Facing a divorce is difficult, even if you were more than ready for your marriage to be over. You know your life will change, but you aren’t certain about every aspect of how it will. You will face dividing marital property with your spouse and that could mean you will have a difficult time deciding who will keep your home.
Asset division in divorce
In Tennessee, spouses must equitably split any property bought during a marriage. Your home may be your largest asset. If you and your spouse bought it while you were married, you will each be entitled to a share of its worth. You will also likely split these assets and debt:
- Retirement account savings
- The assets of a business you own
- Furniture and other valuables
- Credit card debt
As part of your divorce, you will have to decide which assets you are most interested in keeping. If you don’t want your children to have to move, you may need let your spouse keep more of their retirement savings or other assets to compensate for their share of equity in the home.
Marital assets vs. separate assets
If you bought your home before you married, you may wonder if it is a marital asset and subject to asset division. That can be tricky to differentiate. If you put your spouse’s name on the title or your spouse has contributed to mortgage payments or upgrades, then part of your home’s worth can be a marital asset.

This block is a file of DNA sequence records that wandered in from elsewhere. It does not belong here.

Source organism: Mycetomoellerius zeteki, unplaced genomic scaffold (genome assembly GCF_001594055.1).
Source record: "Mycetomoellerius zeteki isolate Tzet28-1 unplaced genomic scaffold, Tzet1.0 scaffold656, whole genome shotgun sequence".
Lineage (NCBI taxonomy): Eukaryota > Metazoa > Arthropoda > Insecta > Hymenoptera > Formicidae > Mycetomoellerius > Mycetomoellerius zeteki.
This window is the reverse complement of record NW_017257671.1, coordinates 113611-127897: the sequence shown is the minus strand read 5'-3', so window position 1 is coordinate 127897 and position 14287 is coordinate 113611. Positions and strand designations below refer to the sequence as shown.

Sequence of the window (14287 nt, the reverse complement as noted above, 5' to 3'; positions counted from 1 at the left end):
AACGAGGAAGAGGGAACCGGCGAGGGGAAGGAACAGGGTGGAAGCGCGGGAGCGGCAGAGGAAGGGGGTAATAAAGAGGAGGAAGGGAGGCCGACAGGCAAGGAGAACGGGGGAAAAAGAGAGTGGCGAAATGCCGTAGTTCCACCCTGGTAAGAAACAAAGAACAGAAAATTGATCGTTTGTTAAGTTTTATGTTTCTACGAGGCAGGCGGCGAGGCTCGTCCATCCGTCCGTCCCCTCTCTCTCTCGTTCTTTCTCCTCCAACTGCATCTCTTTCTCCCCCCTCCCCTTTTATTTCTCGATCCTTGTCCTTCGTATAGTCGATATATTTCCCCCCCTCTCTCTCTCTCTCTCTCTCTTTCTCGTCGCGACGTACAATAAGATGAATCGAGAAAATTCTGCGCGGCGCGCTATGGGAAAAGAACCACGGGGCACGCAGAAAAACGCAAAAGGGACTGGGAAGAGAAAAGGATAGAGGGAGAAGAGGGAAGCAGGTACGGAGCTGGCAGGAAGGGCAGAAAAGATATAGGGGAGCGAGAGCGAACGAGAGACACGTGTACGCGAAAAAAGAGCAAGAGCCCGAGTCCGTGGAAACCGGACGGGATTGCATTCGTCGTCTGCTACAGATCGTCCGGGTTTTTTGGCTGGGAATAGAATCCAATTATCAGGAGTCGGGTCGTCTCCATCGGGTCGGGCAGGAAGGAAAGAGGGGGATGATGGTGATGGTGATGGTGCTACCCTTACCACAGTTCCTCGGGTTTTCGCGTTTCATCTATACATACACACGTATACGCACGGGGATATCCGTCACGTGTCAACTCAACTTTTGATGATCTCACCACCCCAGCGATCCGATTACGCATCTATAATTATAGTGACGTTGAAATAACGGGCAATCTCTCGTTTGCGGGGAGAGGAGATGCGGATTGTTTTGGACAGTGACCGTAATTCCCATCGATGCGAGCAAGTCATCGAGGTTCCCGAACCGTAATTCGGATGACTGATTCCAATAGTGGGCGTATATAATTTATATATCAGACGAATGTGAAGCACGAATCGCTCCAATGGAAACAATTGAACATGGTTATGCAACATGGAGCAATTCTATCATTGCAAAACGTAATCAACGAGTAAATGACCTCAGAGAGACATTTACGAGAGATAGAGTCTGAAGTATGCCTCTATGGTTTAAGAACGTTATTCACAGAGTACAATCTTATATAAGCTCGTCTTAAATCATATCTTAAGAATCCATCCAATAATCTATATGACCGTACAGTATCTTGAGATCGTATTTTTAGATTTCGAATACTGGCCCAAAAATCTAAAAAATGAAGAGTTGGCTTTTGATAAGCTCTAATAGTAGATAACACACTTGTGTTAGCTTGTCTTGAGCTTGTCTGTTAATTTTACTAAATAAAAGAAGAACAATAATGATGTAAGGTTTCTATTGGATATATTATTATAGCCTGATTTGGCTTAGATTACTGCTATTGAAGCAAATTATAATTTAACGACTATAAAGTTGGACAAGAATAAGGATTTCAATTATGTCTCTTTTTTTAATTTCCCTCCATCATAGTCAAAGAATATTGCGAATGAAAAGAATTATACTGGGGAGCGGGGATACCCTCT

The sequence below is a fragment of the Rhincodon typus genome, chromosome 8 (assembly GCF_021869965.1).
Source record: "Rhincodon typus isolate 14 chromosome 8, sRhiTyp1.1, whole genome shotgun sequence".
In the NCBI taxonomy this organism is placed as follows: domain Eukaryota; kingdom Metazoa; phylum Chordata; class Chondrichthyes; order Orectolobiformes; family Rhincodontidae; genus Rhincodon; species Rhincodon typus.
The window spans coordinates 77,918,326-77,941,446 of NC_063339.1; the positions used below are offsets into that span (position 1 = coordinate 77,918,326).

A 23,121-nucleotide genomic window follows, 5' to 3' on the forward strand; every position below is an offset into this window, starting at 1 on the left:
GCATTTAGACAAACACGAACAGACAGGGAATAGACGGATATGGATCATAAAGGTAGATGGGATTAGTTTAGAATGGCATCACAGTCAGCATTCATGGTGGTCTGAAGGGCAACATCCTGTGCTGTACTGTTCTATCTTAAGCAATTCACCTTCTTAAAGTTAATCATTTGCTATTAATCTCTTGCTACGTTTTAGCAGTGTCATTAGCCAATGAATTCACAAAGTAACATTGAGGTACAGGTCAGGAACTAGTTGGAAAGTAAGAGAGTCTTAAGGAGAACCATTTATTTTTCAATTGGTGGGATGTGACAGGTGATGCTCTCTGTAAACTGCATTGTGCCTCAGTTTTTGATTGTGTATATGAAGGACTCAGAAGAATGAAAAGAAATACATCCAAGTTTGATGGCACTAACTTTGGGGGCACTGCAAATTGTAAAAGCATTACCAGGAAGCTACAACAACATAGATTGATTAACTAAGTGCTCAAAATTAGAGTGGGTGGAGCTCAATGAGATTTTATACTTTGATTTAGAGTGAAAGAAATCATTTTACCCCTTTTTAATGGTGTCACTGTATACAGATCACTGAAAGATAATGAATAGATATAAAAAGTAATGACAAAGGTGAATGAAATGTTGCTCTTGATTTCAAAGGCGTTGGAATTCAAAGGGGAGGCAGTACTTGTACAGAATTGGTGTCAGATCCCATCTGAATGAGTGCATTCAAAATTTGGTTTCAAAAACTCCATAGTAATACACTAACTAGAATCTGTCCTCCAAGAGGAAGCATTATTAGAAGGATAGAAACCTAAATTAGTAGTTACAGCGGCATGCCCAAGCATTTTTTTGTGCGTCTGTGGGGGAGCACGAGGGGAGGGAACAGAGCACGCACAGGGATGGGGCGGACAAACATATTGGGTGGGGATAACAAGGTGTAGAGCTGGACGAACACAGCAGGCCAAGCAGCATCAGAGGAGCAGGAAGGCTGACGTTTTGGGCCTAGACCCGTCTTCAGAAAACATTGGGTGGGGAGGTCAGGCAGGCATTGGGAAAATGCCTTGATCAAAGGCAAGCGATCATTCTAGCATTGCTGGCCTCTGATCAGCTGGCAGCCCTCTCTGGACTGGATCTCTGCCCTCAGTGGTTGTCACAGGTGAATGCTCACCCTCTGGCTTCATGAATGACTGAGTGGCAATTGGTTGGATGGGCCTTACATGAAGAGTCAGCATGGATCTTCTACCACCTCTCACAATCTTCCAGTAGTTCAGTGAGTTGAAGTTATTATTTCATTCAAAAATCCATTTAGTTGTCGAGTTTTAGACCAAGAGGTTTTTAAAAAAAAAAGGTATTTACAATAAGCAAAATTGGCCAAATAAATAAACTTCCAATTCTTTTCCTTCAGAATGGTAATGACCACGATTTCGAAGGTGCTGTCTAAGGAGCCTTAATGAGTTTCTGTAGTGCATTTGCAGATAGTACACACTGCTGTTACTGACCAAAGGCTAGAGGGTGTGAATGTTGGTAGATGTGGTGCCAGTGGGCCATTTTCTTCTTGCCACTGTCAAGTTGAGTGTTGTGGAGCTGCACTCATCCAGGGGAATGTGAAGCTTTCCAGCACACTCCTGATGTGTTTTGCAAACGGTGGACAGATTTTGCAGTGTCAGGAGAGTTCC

Financial considerations for keeping the marital home
If you want to keep the marital home, you also need to consider if you can still afford it after you divorce. Will you be able to pay the mortgage payments on your own? Will you be able to keep up with the maintenance and repair costs? If you have been a stay-at-home parent or only working part-time, you may need to look for full-time work to pay for the home on your own.
Your marital home likely has a lot of emotional memories tied to it. You may want to try to keep it even though it may not be your best financial decision. If you are working with an experienced divorce attorney, you’ll have a better understanding of what assets you’ll receive in your divorce and whether keeping your marital home is worth fighting for.